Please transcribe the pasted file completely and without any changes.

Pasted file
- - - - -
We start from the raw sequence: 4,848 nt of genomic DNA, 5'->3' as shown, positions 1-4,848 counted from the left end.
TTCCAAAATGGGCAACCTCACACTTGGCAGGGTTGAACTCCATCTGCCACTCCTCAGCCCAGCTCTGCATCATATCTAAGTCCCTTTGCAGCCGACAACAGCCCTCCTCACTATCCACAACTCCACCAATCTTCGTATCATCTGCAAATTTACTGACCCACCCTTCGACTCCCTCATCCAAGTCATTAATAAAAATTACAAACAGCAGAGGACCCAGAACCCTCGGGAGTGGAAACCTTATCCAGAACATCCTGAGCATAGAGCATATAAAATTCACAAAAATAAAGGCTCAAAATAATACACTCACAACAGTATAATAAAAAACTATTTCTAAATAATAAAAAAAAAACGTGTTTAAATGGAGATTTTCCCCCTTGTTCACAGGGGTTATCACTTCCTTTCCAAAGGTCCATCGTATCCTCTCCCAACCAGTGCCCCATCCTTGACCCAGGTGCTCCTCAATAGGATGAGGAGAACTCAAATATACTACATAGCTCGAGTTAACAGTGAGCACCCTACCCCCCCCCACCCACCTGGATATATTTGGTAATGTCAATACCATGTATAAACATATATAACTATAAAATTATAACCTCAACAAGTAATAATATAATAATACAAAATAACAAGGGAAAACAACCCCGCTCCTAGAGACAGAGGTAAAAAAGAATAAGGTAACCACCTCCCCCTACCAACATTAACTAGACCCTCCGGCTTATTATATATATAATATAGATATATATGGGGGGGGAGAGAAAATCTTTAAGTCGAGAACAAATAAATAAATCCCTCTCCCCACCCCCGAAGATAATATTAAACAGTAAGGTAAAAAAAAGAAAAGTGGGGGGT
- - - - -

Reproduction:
We start from the raw sequence: 4,848 nt of genomic DNA, 5'->3' as shown, positions 1-4,848 counted from the left end.
TTCCAAAATGGGCAACCTCACACTTGGCAGGGTTGAACTCCATCTGCCACTCCTCAGCCCAGCTCTGCATCATATCTAAGTCCCTTTGCAGCCGACAACAGCCCTCCTCACTATCCACAACTCCACCAATCTTCGTATCATCTGCAAATTTACTGACCCACCCTTCGACTCCCTCATCCAAGTCATTAATAAAAATTACAAACAGCAGAGGACCCAGAACCCTCGGGAGTGGAAACCTTATCCAGAACATCCTGAGCATAGAGCATATAAAATTCACAAAAATAAAGGCTCAAAATAATACACTCACAACAGTATAATAAAAAACTATTTCTAAATAATAAAAAAAAAACGTGTTTAAATGGAGATTTTCCCCCTTGTTCACAGGGGTTATCACTTCCTTTCCAAAGGTCCATCGTATCCTCTCCCAACCAGTGCCCCATCCTTGACCCAGGTGCTCCTCAATAGGATGAGGAGAACTCAAATATACTACATAGCTCGAGTTAACAGTGAGCACCCTACCCCCCCCCACCCACCTGGATATATTTGGTAATGTCAATACCATGTATAAACATATATAACTATAAAATTATAACCTCAACAAGTAATAATATAATAATACAAAATAACAAGGGAAAACAACCCCGCTCCTAGAGACAGAGGTAAAAAAGAATAAGGTAACCACCTCCCCCTACCAACATTAACTAGACCCTCCGGCTTATTATATATATAATATAGATATATATGGGGGGGGAGAGAAAATCTTTAAGTCGAGAACAAATAAATAAATCCCTCTCCCCACCCCCGAAGATAATATTAAACAGTAAGGTAAAAAAAAGAAAAGTGGGGGGT